Hey everyone! Today has a lot more news to impart so I’ll try to keep it digestible. TL;DR: we have delayed surgery in favour of finding an orthopaedic specialist. More info is below, plus some pics and a video at the end!
In talking with our second-opinion veterinarian today, it sounds like the pup nugget’s fractured femur could be “high risk” for complications. This is due to the type of break and its location (a distal fracture of the femur). It is low on her femur, which is good because that means that the bone is denser and it will be easier to place pins in it. But there is also an extra strain on the break due to the way muscles are pulling on each section of bone. The risk is compounded by not knowing when the break occurred; the more time that has passed, the more difficult it will be to bond the broken ends back together.
As we have gained an understanding of the more technical elements of lil’ Nugget’s condition and weighed it against her incredibly vivacious energy, we have opted to delay her surgery until she and her x-rays can be reviewed in-person (in-dog?) by an orthopaedic specialist. We will make our next decision about treatment based on that review, and whether the specialist is confident about a full recovery for her leg.
An orthopaedic specialist will have the best chance of successfully repairing the break, but there will still be a risk that it won’t heal properly after the surgery. This could give pupper a limp (she’s still growing and we have no idea how big she’ll get!)… or it could turn out that the break does not fuse at all and the leg eventually needs to be amputated anyway. Repairing this type of break in the femur bone of a small dog will be at least 6-8 weeks recovery time and require several follow-up appointments.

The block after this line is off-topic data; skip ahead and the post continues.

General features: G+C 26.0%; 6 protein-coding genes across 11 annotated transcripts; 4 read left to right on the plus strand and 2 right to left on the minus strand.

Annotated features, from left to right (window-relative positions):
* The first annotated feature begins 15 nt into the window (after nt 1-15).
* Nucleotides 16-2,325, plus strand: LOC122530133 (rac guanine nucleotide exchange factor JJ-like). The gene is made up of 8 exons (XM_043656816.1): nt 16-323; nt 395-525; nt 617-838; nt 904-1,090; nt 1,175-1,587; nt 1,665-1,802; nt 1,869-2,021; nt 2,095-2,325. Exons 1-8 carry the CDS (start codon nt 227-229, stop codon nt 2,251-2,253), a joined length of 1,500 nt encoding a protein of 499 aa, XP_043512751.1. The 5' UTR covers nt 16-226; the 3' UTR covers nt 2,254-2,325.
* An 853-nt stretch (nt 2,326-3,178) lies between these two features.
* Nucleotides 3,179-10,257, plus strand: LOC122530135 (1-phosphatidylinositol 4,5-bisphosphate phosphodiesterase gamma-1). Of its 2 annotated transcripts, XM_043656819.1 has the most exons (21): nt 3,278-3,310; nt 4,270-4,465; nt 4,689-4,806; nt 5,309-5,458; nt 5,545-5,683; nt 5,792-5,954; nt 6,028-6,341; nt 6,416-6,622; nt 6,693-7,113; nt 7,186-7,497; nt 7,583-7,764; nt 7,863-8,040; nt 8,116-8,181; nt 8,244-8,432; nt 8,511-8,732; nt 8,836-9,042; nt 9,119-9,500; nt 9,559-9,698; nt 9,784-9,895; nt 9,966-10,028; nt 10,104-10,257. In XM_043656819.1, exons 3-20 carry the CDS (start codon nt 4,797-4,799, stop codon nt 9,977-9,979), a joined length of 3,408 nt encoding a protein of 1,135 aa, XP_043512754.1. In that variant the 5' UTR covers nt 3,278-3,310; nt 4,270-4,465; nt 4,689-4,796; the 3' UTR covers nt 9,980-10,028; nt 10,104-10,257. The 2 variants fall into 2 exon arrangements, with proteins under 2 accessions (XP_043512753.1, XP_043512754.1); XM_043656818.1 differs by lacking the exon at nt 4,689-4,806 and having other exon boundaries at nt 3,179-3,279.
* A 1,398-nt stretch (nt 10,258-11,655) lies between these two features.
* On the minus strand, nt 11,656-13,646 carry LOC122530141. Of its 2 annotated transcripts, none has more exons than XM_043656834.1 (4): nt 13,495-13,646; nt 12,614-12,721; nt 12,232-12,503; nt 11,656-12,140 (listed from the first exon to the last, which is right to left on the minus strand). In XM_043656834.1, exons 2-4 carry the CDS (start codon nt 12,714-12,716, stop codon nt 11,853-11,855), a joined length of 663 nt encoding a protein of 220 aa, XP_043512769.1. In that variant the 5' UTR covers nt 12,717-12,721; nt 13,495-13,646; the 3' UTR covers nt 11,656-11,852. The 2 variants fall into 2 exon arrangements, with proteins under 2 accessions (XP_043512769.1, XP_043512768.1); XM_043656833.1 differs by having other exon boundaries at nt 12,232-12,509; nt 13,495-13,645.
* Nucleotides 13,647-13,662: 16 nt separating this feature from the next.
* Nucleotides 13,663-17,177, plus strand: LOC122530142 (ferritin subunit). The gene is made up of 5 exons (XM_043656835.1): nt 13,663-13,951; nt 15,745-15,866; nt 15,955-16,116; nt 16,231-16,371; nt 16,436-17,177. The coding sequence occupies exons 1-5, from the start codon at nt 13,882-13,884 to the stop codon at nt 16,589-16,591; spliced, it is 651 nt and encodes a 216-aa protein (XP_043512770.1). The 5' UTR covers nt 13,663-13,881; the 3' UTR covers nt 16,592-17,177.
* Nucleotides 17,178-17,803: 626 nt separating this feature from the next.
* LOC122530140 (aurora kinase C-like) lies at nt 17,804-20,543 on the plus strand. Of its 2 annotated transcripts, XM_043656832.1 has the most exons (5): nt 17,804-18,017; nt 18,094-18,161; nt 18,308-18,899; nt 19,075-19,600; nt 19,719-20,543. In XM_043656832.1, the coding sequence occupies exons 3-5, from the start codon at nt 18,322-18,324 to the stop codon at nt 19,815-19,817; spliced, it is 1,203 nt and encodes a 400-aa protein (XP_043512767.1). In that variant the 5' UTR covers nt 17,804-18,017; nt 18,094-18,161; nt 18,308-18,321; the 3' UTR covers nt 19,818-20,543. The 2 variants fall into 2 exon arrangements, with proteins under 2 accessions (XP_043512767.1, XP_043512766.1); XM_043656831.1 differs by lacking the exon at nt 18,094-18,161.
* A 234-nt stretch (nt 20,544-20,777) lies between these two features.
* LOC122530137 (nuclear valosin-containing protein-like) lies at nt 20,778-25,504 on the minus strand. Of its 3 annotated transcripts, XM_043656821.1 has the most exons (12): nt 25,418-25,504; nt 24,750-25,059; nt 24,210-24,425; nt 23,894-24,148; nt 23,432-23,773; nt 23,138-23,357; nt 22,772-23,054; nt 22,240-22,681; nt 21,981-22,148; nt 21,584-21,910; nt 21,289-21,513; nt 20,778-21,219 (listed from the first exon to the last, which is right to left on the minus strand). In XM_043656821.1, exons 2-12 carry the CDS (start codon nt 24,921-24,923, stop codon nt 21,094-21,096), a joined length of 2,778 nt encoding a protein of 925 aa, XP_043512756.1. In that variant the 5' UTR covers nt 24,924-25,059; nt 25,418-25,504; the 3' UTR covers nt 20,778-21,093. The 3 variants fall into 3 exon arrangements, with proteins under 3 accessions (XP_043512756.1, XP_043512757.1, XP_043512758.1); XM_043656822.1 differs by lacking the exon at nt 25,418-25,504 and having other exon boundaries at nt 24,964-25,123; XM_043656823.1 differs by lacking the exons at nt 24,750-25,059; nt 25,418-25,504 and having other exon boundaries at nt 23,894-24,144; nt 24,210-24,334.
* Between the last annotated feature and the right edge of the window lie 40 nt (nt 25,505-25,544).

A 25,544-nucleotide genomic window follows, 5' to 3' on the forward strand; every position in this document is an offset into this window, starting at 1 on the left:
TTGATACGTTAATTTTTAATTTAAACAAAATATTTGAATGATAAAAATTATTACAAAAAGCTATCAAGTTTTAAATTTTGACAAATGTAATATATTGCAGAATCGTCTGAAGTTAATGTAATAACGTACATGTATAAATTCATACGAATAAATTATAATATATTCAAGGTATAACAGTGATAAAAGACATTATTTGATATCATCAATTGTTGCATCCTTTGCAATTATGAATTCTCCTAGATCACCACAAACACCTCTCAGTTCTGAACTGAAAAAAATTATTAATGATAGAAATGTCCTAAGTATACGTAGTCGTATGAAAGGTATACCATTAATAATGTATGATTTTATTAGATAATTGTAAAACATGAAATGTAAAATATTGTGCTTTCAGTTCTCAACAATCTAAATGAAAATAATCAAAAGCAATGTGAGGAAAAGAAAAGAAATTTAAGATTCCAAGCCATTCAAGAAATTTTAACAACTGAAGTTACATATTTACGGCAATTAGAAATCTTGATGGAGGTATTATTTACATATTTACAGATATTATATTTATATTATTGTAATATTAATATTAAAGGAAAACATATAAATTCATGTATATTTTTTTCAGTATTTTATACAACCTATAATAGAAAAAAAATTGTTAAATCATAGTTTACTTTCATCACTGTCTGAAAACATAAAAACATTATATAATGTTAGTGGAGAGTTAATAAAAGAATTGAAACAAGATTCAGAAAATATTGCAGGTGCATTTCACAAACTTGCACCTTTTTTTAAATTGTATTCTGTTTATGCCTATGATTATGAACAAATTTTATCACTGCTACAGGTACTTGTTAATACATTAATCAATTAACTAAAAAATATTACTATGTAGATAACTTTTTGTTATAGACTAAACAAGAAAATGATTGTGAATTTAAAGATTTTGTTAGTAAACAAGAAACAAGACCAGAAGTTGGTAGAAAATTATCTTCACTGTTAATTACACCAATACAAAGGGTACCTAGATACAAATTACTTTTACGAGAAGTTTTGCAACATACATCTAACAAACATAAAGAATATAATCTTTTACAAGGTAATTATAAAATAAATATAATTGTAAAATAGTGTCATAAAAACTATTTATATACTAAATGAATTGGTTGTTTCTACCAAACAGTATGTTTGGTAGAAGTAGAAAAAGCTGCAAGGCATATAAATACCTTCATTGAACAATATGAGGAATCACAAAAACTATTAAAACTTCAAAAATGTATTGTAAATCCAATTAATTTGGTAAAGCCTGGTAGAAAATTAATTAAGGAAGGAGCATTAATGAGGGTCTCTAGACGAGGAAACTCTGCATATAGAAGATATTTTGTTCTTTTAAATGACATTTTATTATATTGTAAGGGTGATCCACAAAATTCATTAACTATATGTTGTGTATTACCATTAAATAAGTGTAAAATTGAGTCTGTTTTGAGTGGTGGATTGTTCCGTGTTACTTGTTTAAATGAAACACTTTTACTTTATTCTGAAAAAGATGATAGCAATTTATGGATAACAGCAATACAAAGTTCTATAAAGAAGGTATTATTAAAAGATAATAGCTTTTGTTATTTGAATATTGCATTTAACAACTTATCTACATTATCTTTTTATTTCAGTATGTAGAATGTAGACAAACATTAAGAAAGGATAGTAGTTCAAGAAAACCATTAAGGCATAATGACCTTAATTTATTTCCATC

The immediate risks inherent in amputating the leg are far fewer. Recovery time would be about 2 weeks, and since she is still quite young, she’d adapt easily to her new life as a tripod dog. But of course, if anything ever happened to any of her other legs, her quality of life would then be greatly affected.
As mentioned in my original campaign description, the cost of an amputation is far less than that of bone repair and rehabilitation. We are more or less trying to avoid making this a matter of money; if we can save her leg, we will save her leg. Full stop. I’m not comfortable considering amputation based purely on the fact that it is cheaper. But that is where you guys come in! Because of everyone’s contributions, myself and Nugget’s foster-mom can focus on what is best for the health and life of this puppy. I will never stop saying thank you.
It has been difficult to wait, do more research, make more phone calls, wait for callbacks, ask around for more referrals… more phone calls… all while this beautiful small creature navigates this big world with a little hop and a limp. If Nugget showed constant signs of pain or duress we would be moving more immediately to action. While I know she is experiencing an amount of pain, we are doing our best to keep her comfortable while we work towards the most appropriate decision for her future.